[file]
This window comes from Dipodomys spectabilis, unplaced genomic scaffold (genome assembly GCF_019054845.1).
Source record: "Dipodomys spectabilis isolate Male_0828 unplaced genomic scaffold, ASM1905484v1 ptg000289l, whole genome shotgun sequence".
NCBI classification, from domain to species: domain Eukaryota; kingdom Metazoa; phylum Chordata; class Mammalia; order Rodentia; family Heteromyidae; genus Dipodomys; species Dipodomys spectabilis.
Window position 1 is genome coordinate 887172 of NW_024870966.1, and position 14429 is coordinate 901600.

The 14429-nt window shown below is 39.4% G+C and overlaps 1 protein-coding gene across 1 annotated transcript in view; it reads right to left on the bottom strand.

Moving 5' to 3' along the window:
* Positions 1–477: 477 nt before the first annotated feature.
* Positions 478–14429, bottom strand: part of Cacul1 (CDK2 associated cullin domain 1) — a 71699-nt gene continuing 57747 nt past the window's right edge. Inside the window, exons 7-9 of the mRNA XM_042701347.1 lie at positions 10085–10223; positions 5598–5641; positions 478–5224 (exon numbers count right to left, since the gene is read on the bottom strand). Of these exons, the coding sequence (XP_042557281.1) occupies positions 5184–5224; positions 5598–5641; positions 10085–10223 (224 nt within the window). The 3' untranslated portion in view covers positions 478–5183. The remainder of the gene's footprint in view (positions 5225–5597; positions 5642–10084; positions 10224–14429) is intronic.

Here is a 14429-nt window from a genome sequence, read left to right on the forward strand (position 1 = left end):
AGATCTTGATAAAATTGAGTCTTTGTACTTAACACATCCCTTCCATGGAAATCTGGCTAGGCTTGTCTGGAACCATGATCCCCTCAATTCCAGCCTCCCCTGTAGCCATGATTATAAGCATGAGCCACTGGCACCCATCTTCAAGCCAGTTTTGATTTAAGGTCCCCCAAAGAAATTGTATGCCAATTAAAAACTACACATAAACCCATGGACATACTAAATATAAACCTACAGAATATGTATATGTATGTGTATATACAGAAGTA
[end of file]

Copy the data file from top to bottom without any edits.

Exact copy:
This window comes from Dipodomys spectabilis, unplaced genomic scaffold (genome assembly GCF_019054845.1).
Source record: "Dipodomys spectabilis isolate Male_0828 unplaced genomic scaffold, ASM1905484v1 ptg000289l, whole genome shotgun sequence".
NCBI classification, from domain to species: domain Eukaryota; kingdom Metazoa; phylum Chordata; class Mammalia; order Rodentia; family Heteromyidae; genus Dipodomys; species Dipodomys spectabilis.
Window position 1 is genome coordinate 887172 of NW_024870966.1, and position 14429 is coordinate 901600.

The 14429-nt window shown below is 39.4% G+C and overlaps 1 protein-coding gene across 1 annotated transcript in view; it reads right to left on the bottom strand.

Moving 5' to 3' along the window:
* Positions 1–477: 477 nt before the first annotated feature.
* Positions 478–14429, bottom strand: part of Cacul1 (CDK2 associated cullin domain 1) — a 71699-nt gene continuing 57747 nt past the window's right edge. Inside the window, exons 7-9 of the mRNA XM_042701347.1 lie at positions 10085–10223; positions 5598–5641; positions 478–5224 (exon numbers count right to left, since the gene is read on the bottom strand). Of these exons, the coding sequence (XP_042557281.1) occupies positions 5184–5224; positions 5598–5641; positions 10085–10223 (224 nt within the window). The 3' untranslated portion in view covers positions 478–5183. The remainder of the gene's footprint in view (positions 5225–5597; positions 5642–10084; positions 10224–14429) is intronic.

Here is a 14429-nt window from a genome sequence, read left to right on the forward strand (position 1 = left end):
AGATCTTGATAAAATTGAGTCTTTGTACTTAACACATCCCTTCCATGGAAATCTGGCTAGGCTTGTCTGGAACCATGATCCCCTCAATTCCAGCCTCCCCTGTAGCCATGATTATAAGCATGAGCCACTGGCACCCATCTTCAAGCCAGTTTTGATTTAAGGTCCCCCAAAGAAATTGTATGCCAATTAAAAACTACACATAAACCCATGGACATACTAAATATAAACCTACAGAATATGTATATGTATGTGTATATACAGAAGTA